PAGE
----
Results from the latest survey of agricultural lenders in the Seventh Federal Reserve District show that higher commodity prices continued to drive up the value of farmland in the upper Midwest during the second quarter of 2011. According to the survey, farmland values between April through June were up 17 percent from a year ago; and the value of 'good' agricultural land during the three-month period was up four percent from the previous quarter. That represents the largest year-over-year increase since the 1970s.
Wisconsin ag property increased by eight percent from last year, which is the smallest increase in the five-state district, and went up four percent since the last quarter. Indiana values were the highest at 21-percent over last year and five percent more than the first quarter. Iowa, Illinois and Michigan also saw double-digit increases from 2010.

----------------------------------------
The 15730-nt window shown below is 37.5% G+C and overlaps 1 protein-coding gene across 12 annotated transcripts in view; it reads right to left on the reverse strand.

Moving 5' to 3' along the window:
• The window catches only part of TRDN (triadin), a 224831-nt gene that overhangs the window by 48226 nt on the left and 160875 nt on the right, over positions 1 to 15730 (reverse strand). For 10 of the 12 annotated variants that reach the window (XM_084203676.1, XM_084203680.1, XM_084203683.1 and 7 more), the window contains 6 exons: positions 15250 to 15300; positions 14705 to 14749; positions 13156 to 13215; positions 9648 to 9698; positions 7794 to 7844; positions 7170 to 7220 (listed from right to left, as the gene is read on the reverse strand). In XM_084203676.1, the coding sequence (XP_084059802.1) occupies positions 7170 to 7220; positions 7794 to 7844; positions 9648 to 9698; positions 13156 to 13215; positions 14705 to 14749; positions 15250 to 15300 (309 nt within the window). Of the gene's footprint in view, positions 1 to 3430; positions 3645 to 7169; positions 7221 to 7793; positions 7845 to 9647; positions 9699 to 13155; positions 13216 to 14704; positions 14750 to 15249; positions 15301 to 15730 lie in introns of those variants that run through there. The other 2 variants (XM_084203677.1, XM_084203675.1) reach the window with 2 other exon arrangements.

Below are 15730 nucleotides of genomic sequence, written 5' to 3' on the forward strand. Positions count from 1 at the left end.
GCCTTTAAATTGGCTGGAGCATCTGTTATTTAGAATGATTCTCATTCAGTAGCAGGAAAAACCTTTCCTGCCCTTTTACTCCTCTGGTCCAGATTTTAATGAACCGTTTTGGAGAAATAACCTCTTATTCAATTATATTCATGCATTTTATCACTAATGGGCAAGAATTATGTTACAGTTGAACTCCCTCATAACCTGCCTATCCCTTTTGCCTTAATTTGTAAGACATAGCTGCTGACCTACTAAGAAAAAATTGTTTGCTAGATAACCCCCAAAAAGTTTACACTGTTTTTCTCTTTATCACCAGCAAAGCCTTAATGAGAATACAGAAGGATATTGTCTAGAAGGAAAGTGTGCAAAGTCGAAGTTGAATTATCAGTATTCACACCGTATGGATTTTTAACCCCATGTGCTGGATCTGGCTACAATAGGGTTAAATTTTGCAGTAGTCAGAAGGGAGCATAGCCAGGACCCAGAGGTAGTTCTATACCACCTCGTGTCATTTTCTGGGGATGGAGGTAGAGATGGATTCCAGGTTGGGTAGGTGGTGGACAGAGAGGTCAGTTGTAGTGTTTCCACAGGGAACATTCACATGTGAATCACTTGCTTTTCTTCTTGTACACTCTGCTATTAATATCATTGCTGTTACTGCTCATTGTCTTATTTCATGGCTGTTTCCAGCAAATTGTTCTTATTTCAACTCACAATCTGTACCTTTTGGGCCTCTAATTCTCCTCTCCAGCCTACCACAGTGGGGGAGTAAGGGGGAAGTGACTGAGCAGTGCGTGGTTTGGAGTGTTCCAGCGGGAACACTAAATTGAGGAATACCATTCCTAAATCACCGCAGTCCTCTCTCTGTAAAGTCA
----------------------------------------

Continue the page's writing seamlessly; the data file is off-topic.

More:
The reserve’s economist, David Oppedahl, says agricultural credit conditions were stronger in the second quarter of 2011 relative to a year earlier. But he noted that some bankers expressed concerns about the risks facing farmland markets, especially with regard to declines in crop prices.
The report showed that repayment rates for non real-estate farm loans were higher than a year ago, while renewals and extensions of these loans were lower. Bankers indicated that the index of non-real-estate agricultural loan demand fell to its lowest level since 1987. Funds availability for lending was up relative to the second quarter of 2010.